Is the Fed Pushing on a String?

10/18/2007 12:00 am EST

Focus: MARKETS

Gary Shilling

Columnist, Forbes

A. Gary Shilling, president of A. Gary Shilling & Co., says the central bank will continue to cut rates this year and next to try to ward off impending recession.

Did the Federal Reserve flinch when it cut its discount rate and federal funds rate, both by 50 basis points, on September 18th?

Financial markets think it did, and [that it] was more worried about the health of the financial markets than about creating further moral hazard.

That's when the central bank signals that it will bail out speculators with credit ease and by so doing, encourage even more risk taking. Many believe former Fed Chairman Alan Greenspan did just that and that the "Greenspan put" has been followed by its legitimate son, the "Bernanke put."

Furthermore, futures markets now assume that the Fed will continue to cut rates significantly. The broad and deep eurodollar market, where yields are closely linked to the federal funds rate, assumes that the latter will fall over 100 basis points by June 2008. And the rally in stocks says investors believe the Fed has forestalled any threat of recession.

So, market action implies that the Fed has saved the day. The August winter of credit crunch discontent has been warmed by the sun of credit ease. And lower economic growth in coming quarters, the consensus is convinced, is just a mid-course correction in the expansion that started in the fourth quarter of 2001.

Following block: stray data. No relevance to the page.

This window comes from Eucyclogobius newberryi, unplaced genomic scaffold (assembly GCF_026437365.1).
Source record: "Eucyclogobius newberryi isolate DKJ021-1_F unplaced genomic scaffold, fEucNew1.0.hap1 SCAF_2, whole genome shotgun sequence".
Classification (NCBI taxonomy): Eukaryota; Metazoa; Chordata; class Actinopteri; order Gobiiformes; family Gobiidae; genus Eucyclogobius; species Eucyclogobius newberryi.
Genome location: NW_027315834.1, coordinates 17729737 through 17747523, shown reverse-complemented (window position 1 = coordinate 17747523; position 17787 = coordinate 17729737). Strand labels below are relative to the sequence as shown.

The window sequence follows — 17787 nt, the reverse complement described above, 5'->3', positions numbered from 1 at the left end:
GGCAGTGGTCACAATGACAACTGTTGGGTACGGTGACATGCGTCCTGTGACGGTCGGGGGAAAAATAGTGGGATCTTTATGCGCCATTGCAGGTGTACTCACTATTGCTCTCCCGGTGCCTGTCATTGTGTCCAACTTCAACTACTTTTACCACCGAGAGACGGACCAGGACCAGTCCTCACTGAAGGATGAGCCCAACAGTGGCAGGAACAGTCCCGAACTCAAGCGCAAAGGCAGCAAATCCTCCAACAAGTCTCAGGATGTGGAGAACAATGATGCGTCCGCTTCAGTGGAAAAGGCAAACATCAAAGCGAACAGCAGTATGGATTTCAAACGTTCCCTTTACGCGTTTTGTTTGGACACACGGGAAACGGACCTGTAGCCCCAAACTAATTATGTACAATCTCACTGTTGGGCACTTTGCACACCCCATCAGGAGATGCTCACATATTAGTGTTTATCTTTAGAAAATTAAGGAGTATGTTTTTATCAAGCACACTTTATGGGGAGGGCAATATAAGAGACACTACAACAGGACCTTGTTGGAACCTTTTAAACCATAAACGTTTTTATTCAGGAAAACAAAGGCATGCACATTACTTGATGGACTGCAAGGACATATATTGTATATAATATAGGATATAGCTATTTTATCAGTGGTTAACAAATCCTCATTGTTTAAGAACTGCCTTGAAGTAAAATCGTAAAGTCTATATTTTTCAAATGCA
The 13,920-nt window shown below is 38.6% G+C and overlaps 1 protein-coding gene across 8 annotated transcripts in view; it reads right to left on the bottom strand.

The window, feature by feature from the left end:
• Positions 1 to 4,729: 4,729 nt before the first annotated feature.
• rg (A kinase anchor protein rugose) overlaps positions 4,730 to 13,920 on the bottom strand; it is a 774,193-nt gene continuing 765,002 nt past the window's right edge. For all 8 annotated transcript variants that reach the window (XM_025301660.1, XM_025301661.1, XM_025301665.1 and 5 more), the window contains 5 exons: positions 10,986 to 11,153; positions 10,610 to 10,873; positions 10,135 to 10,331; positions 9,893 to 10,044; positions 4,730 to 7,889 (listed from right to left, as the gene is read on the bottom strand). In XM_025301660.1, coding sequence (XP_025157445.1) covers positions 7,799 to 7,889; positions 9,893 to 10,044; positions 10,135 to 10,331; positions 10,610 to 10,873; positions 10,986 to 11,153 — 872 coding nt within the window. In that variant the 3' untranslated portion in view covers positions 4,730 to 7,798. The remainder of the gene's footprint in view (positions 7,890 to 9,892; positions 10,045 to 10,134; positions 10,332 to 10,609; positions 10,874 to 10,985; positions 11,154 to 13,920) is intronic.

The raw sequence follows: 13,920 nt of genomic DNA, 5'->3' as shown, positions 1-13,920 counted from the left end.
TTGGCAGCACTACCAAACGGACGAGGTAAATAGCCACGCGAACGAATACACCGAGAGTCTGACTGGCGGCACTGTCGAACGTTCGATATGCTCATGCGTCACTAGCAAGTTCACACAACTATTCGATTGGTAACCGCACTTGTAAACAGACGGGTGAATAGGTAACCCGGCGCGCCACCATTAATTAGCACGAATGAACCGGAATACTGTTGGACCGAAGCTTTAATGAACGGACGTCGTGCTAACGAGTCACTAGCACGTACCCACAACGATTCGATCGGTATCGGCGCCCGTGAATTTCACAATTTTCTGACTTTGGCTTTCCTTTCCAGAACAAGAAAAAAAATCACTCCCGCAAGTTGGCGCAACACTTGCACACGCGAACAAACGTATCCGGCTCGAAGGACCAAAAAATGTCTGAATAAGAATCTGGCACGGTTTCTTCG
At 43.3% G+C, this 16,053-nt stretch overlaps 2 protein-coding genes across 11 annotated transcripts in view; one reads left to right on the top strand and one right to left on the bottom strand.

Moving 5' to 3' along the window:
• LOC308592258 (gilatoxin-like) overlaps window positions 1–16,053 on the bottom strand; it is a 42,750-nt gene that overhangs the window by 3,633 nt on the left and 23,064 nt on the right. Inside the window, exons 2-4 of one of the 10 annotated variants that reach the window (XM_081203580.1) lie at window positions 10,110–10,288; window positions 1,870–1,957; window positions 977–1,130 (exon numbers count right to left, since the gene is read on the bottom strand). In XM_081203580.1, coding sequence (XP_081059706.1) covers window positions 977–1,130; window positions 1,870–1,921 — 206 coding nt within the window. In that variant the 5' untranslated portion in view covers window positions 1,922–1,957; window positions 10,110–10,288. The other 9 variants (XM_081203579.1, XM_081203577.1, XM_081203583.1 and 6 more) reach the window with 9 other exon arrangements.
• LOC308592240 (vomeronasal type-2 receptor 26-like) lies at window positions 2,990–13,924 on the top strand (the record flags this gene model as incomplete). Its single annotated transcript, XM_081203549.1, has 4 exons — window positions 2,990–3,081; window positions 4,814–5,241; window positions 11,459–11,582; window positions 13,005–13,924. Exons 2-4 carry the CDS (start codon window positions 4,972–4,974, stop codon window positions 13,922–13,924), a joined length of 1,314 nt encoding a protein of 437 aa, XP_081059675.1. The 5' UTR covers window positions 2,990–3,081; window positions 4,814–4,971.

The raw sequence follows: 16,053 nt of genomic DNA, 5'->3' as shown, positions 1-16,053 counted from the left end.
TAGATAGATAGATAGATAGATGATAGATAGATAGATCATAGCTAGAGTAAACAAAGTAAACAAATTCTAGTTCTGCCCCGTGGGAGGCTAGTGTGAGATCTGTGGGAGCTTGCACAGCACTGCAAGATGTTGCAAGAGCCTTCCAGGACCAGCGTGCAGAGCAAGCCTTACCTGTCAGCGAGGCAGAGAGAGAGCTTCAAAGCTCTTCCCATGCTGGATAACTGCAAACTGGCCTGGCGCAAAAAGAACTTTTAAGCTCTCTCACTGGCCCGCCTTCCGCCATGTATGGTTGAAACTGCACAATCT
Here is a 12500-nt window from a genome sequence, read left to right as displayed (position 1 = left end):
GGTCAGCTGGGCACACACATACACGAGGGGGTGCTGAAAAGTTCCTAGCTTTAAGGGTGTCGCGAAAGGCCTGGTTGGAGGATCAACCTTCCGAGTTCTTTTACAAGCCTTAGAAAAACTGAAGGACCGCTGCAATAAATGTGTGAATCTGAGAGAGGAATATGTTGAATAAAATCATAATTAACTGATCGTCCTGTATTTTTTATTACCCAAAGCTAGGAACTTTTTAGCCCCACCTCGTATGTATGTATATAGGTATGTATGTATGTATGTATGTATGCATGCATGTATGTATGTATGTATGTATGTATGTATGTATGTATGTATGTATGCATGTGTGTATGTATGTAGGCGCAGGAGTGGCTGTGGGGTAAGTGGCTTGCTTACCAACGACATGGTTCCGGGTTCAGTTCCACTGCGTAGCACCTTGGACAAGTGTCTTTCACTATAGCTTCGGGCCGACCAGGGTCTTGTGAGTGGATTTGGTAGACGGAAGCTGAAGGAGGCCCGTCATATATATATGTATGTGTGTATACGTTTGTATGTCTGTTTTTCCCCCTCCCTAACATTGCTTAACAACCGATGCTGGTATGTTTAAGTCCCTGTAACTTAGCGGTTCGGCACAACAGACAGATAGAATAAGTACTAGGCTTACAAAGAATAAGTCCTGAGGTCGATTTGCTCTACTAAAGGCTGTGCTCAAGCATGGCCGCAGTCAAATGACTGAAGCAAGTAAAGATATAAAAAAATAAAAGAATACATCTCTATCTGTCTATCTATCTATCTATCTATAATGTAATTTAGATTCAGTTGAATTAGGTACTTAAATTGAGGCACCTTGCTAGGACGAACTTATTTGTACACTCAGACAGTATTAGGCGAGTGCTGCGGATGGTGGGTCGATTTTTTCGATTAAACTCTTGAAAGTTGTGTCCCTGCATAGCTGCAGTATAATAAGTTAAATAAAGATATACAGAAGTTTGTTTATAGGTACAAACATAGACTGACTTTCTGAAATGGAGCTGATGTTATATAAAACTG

Even in the midst of the August disruptions, most forecasters did not expect recession any time soon. A Wall Street Journal poll in early September found that the risk of a recession in the next 12 months was 36% for the average forecaster, up from 28% a month earlier, but that means that the odds of no downturn by those surveyed was 64%.

The Fed will probably reduce its federal funds target and the discount rate at least once more before year's end and continue to cut as a recession unfolds in 2008. When the central bank begins a campaign to raise or lower rates, it usually continues for many steps and for years.

The funds rate could return to 1% from the current 4.75% if severe financial crises spread from subprime mortgages to the rest of housing and to other areas of intense speculation in recent years, such as junk securities, emerging market equities and bonds, commercial real estate, and commodities.

The Fed's patriotic easing in the face of deteriorating economic and financial conditions will help shield it from political criticism, but [will] do little to revive the economy or markets any time soon.

Equity investors in coming months will probably be more worried about collapsing corporate profits and financial problems than cheered by Fed rate cuts. It could well be a classic case of the central bank pushing on a string: in effect, the Fed's recent and future ease probably amounts to glorified jawboning.

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